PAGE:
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 user 2005-06-08 at 12:32:00 pm Views: 49
  • #9536

    Supreme Court rejects Lexmark petition in toner cartridge fight
    Supreme Court stays out of battle over

    RALEIGH, N.C. - The U.S. Supreme Court won’t weigh in on
    a closely watched copyright lawsuit in which a printer manufacturer is trying to
    stop a computer-chip maker whose parts allowed cheaper toner cartridges to be
    used in name-brand machines.

    Lexmark International Inc. said Monday it looks forward to continuing the
    fight over what it says are its intellectual property rights. The printer maker
    wants to block Static Control Components Inc. of Sanford, N.C. from selling the
    computer chips.

    Lexmark’s appeal to the Supreme Court was filed late and rejected, a
    spokeswoman for the Lexington, Ky., company said, meaning that the case returns
    to a federal district court in its hometown. The spokeswoman, Julane Hamon,
    declined to estimate what Static Control’s chip is costing Lexmark.

    Static Control contends that Lexmark engaged in anticompetitive and
    monopolistic conduct and should pay damages of more than $100 million.

    “We have contended that Lexmark, through a variety of their business
    practices, violated a number of anti-competition laws,” Static Control general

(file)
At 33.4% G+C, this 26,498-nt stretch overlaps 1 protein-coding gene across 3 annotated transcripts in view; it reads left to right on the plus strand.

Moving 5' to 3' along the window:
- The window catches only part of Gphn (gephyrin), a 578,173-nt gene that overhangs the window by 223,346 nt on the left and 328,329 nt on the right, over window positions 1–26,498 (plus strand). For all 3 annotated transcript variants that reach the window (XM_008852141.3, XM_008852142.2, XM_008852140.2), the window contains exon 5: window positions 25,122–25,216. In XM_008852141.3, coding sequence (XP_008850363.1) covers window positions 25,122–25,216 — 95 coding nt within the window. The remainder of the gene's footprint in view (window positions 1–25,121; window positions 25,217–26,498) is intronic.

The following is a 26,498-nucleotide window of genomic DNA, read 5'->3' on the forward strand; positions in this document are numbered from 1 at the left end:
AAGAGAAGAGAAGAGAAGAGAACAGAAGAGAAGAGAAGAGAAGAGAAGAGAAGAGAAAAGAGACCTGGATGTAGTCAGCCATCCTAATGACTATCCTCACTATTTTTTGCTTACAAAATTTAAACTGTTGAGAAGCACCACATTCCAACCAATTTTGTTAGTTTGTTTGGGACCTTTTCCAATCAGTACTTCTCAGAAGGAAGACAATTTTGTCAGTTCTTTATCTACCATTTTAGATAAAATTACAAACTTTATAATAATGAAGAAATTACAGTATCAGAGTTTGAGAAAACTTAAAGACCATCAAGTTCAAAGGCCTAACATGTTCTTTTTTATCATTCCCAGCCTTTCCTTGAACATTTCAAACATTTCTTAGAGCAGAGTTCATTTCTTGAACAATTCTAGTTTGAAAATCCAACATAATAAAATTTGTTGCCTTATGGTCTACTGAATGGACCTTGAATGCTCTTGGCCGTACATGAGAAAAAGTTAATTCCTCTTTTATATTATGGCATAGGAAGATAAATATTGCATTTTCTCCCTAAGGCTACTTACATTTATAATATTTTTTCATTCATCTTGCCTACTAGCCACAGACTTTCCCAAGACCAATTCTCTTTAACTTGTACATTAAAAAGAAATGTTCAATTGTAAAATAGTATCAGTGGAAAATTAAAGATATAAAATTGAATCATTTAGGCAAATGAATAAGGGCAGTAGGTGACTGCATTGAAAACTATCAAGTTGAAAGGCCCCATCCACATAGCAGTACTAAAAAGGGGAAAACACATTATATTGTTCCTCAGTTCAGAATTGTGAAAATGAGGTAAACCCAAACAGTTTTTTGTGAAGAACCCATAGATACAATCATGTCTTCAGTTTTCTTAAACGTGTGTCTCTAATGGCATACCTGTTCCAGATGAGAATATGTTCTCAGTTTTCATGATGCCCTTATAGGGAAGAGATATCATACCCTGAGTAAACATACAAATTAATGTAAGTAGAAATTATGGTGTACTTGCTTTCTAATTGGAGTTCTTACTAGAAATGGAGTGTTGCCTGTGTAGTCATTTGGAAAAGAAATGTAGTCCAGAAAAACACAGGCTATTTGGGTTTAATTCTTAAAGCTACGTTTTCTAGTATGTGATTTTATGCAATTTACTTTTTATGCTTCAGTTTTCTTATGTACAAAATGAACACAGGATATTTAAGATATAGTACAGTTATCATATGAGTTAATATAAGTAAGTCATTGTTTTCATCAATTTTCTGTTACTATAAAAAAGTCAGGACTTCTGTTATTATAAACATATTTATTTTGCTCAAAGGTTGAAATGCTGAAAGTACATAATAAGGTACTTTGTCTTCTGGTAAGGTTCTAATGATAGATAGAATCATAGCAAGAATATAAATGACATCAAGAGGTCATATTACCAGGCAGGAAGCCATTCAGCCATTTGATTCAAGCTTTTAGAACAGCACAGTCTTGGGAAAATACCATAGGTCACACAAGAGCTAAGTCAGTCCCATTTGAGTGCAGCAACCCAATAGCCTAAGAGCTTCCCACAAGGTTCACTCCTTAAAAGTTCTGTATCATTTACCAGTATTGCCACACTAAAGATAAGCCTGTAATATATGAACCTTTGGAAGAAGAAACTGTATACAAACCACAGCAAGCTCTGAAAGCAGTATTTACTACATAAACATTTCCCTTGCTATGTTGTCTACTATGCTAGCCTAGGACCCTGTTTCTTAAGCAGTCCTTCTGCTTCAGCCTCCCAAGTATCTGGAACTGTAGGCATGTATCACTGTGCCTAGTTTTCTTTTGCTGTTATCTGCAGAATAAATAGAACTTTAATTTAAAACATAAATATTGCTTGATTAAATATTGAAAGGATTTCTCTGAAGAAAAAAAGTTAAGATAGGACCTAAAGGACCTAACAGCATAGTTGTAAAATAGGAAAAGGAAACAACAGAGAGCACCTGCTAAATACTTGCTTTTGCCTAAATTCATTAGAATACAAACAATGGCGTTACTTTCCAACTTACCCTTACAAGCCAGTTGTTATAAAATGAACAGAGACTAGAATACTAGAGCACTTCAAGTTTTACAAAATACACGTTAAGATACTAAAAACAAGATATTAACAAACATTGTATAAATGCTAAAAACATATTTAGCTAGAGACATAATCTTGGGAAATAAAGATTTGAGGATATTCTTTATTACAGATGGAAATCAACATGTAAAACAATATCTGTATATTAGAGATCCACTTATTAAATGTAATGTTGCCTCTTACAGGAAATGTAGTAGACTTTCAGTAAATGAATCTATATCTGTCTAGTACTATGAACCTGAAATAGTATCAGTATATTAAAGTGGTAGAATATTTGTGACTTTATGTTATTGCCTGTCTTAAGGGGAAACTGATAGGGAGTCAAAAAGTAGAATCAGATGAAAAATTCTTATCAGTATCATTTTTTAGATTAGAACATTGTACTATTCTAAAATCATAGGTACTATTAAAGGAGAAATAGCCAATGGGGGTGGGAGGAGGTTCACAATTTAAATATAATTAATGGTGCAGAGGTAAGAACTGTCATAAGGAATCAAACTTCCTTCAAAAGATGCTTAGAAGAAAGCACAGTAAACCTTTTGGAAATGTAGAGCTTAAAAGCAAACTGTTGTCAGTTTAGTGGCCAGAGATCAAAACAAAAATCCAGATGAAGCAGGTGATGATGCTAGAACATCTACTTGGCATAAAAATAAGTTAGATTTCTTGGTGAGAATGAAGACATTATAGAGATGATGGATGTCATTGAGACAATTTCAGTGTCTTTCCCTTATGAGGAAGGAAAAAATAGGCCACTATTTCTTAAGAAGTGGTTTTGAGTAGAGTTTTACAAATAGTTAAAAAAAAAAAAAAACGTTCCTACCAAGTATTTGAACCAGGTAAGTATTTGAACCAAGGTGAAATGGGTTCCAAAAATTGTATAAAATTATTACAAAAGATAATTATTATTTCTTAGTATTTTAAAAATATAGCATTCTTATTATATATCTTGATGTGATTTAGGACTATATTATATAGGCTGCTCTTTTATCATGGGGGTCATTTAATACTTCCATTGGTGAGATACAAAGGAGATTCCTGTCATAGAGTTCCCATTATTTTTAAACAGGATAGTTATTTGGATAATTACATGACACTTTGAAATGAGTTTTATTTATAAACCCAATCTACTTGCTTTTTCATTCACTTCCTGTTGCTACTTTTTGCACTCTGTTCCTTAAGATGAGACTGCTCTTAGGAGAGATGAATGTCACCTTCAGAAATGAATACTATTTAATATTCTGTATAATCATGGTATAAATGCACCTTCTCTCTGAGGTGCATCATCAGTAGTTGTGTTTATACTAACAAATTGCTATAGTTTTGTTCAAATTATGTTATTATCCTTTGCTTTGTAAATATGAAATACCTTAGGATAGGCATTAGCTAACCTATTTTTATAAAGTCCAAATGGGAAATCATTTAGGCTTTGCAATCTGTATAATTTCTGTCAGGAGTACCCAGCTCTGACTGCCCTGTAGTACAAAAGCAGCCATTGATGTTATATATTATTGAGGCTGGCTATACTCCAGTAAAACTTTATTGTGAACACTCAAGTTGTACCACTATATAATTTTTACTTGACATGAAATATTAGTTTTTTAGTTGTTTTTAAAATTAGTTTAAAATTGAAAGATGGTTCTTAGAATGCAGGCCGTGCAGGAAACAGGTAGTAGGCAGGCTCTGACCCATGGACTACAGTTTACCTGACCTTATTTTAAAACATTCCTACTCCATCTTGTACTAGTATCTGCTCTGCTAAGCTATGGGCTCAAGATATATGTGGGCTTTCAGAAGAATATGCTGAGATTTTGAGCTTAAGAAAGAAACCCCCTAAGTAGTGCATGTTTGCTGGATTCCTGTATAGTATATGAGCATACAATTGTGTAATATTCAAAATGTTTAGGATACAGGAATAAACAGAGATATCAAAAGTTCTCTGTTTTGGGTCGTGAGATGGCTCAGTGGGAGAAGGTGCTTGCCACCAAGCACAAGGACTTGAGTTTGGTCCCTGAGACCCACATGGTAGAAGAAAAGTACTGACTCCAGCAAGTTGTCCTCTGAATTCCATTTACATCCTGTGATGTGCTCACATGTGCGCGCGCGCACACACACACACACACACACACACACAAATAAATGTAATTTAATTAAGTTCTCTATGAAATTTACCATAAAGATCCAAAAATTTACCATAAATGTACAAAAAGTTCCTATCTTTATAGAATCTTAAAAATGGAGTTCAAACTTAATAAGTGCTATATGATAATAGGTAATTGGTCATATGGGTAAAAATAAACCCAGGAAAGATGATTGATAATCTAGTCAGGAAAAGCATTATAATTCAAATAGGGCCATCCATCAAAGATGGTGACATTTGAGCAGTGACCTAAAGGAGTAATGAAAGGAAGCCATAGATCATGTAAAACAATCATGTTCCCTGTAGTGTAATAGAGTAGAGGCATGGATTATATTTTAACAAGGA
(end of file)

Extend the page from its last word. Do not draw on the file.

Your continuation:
counsel William London said.

    Previously, the toner cartridges had to be returned to Lexmark for
    replacement. Using Static Control’s chips, “remanufacturers” can make
    cartridges that work with Lexmark printers and cost less than its brand-name
    cartridges. Lexmark says Static Control is interfering with its relationship
    with customers.

    “We will continue to ask the courts to enforce existing laws governing
    contracts and intellectual property so that our laser cartridge customers can
    get the benefit of full and fair competition,” Lexmark said in a statement.

    Lexmark sued privately held Static Control in 2002, saying the computer chips
    violated the 1998 Digital Millennium Copyright Act, a federal law to prevent
    people from tampering with technology.

    A federal appeals court in Cincinnati rejected that view last year.

    Static Control has continued to sell its Lexmark-compatible chips and last
    year developed a new generation it said conformed to guidelines set down by the
    appeals court.

    London declined to say how many Lexmark-compatible chips have been sold.

    Static Control supplies over 3,000 replacements parts — including
    replacement chips for Hewlett-Packard, Canon, Xerox and others copiers — to
    more than 10,000 remanufacturers worldwide. The company employs about 1,300
    people in Sanford and declares sale of more than $300 million a